You control your own destiny.
That’s a cliche, but one would be hard-pressed to find a better way to summarize the mindset at EPG Insurance.
The Scottsdale, Ariz.-based firm has lately been rolling out a “future org” chart at meetings and showing people what their next step could be.
The chart is projected out five years, with the idea being that is what the firm may look like when it grows to that size, said Jeff Schmidt, an EPG principal.
That is among the many reasons a majority of the firm’s 24 employees took the time to fill out nomination forms for Insurance Journal’s Best Agency to Work For award. EPG was awarded Bronze in the West.
EPG, which reports annual revenues of $3.8 million, started the future organization chart about three months ago.
The chart is intended to show all employees, from those just starting out in customer service roles to top producers, that they have room to move up. Blank slots on the chart are left in several spots, including coveted posts – sales manager, chief financial officer, commercial lines manager – so people can envision their names going there some day.
“As soon as we did that, we had three or four people who called a meeting with us and said, ‘I want that role,'” Schmidt said. “It’s open for the taking. Whoever wants to elevate their game to that level can have that.”
The chart is among numerous initiatives the firm has recently undertaken to up its game under new operational strategies that are in part outlined in two books by business author Gino Wickman – Rocket Fuel, and Traction, according to Schmidt, who asked managers and employees to read the books awhile back.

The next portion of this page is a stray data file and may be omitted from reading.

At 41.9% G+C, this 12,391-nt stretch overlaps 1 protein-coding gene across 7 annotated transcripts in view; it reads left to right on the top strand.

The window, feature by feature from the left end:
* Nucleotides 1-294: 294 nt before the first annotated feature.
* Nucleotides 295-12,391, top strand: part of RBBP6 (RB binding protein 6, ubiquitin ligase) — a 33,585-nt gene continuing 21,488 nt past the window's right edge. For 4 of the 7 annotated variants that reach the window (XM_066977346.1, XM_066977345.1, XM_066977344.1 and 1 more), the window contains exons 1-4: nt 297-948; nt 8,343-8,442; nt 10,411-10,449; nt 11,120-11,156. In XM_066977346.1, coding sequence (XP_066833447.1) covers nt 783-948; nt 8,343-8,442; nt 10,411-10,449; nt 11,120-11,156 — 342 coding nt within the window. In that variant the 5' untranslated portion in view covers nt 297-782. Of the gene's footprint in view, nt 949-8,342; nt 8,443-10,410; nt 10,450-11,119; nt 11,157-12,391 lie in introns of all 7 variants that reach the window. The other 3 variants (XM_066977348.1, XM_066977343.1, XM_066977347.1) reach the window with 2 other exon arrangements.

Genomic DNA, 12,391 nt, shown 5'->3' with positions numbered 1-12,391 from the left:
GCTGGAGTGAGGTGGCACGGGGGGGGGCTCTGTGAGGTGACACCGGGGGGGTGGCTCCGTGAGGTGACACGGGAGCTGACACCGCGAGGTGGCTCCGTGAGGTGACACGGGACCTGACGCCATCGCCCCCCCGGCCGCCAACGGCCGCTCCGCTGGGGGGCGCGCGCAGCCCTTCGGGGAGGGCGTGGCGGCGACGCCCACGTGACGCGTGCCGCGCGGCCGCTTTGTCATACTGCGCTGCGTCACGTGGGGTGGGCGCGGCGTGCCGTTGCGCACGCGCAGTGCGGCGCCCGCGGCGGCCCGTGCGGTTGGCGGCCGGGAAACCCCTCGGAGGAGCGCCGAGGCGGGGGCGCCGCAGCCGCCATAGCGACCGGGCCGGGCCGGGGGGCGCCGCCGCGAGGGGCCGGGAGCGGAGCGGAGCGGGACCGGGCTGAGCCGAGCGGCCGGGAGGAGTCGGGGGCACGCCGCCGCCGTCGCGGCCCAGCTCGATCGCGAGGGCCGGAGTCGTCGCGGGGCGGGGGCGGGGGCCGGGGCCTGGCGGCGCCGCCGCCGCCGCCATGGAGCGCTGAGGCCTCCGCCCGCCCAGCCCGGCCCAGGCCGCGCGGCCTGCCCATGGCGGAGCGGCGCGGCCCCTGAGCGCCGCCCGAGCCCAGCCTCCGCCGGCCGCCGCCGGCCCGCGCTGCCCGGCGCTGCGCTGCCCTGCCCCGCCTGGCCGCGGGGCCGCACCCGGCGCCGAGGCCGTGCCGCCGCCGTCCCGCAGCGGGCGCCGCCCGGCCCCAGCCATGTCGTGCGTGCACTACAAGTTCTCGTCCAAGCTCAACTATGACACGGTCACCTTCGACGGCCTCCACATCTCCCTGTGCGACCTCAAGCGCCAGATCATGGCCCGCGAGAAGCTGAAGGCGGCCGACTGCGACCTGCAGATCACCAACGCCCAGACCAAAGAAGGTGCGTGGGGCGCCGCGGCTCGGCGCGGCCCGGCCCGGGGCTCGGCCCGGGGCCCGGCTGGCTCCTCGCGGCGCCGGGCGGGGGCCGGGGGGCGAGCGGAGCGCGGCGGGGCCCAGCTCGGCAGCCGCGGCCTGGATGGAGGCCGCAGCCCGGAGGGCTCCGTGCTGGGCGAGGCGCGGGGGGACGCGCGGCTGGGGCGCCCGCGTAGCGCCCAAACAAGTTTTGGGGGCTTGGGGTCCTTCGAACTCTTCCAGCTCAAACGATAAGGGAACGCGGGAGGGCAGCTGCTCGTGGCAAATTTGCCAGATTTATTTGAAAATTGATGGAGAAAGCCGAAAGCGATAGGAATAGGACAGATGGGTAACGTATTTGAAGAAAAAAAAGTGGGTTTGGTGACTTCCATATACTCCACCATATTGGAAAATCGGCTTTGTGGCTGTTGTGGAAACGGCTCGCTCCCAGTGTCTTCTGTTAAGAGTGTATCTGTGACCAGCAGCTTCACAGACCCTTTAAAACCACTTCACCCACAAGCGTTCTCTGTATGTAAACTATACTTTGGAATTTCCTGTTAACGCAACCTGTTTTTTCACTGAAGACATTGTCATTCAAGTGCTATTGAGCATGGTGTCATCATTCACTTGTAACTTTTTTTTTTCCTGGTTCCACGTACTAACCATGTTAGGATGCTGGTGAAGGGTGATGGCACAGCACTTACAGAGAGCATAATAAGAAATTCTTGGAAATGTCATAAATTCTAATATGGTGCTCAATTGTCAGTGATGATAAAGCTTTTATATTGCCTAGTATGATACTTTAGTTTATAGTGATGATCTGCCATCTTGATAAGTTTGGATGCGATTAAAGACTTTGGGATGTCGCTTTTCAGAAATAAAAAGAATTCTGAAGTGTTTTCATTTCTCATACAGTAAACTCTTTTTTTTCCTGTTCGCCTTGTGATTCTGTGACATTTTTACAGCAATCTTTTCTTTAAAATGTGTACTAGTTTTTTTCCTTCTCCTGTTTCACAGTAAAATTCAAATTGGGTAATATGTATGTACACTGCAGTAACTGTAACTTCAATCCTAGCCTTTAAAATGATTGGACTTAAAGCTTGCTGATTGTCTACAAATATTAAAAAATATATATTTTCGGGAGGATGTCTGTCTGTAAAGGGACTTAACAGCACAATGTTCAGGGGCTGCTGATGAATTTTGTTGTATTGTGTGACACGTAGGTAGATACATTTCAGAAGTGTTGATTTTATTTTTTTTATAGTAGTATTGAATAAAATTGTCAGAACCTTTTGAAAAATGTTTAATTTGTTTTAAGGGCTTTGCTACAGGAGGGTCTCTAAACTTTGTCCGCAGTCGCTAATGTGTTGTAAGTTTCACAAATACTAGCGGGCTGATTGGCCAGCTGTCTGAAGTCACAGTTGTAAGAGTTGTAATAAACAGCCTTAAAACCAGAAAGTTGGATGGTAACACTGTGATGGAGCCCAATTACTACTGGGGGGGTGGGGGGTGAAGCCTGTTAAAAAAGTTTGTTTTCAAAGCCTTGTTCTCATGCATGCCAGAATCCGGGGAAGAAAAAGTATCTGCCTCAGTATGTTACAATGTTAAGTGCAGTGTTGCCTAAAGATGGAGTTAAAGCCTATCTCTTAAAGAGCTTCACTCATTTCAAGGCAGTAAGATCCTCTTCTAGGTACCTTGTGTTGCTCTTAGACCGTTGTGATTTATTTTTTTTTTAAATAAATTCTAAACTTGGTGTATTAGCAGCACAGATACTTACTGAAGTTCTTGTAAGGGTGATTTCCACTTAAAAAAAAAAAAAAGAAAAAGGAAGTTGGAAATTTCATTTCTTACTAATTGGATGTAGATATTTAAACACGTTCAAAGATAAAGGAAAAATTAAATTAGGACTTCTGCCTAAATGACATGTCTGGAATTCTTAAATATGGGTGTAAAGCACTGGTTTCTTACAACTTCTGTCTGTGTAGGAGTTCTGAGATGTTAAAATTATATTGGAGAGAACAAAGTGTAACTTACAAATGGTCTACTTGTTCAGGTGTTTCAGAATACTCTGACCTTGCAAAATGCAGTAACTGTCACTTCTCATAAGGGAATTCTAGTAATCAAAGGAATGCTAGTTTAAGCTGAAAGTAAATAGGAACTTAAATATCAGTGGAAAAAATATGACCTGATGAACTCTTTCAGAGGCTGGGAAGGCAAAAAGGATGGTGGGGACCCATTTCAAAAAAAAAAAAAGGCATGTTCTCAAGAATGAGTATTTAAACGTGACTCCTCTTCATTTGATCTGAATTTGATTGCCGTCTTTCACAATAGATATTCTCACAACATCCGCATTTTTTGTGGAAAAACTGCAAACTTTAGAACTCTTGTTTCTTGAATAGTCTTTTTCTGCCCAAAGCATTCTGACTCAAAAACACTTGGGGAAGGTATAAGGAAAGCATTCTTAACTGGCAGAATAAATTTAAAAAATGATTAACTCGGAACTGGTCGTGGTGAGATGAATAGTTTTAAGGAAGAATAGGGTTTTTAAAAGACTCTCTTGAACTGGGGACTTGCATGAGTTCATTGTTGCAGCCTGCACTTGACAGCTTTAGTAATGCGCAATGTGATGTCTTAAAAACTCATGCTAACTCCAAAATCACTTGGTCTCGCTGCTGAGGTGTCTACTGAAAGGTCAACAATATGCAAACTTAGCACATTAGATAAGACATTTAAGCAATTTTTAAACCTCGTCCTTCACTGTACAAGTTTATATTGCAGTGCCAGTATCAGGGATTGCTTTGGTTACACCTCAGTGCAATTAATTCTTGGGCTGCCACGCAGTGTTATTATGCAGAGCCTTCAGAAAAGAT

To implement the strategies in an effective way, the firm holds quarterly offsite meetings to set goals, and they meet weekly for a few hours.
Schmidt calls EPG a “Christ-centered agency,” where “faith is the foundation of every decision we make.” Employees who nominated the firm as a Best Agency to Work For mentioned that, along with the firm’s willingness to help the community and contribute to charitable causes.
However, the ability to feel in control of their own destiny was an overwhelming favorite EPG attribute.
“We allow the employees to set their own goals at the beginning of each year in addition to the company goals that we set,” one employee wrote. “This allows them to feel in control of their own destiny. Basically, we say, ‘If you are looking for a pay increase or promotion, you know exactly the path to pursue to hit the goal.'”
Another employee liked that workers are viewed as much more than just a way to add revenue.
“I have worked in a fair share of industries the last few years and EPG holds the standards high for the way they take care of the employees who work here,” the employee wrote. “Especially in the insurance industry, I have yet to hear about a company that takes better care of their employees and their revenue than EPG Insurance. Most businesses are all about numbers, and even though numbers are highly important, what I appreciate the most about this company is that they don’t make it seem that numbers are what their prime focus is, and I think that is also what helps fuel the overall success of this agency.”
Another employee noted that the agency takes advantage of “the positive reinforcement factor” by offering team-building social activities and workshops.
“We are not a huge corporate office, and the company size definitely helps with everyone being willing to work together,” the employee wrote. “Overall, I’ve been here a little over a year, and not once have I felt the stress that one has when they go into work and truly hate their job. I’ve felt that stress, but never at EPG Insurance.”
Schmidt stressed the importance of being a team, getting everyone to know their roles and to look for ways to improve themselves.
“It’s just a really cohesive team of people and everybody knows exactly what is expected of them and everybody’s rowing in the same direction,” Schmidt said.
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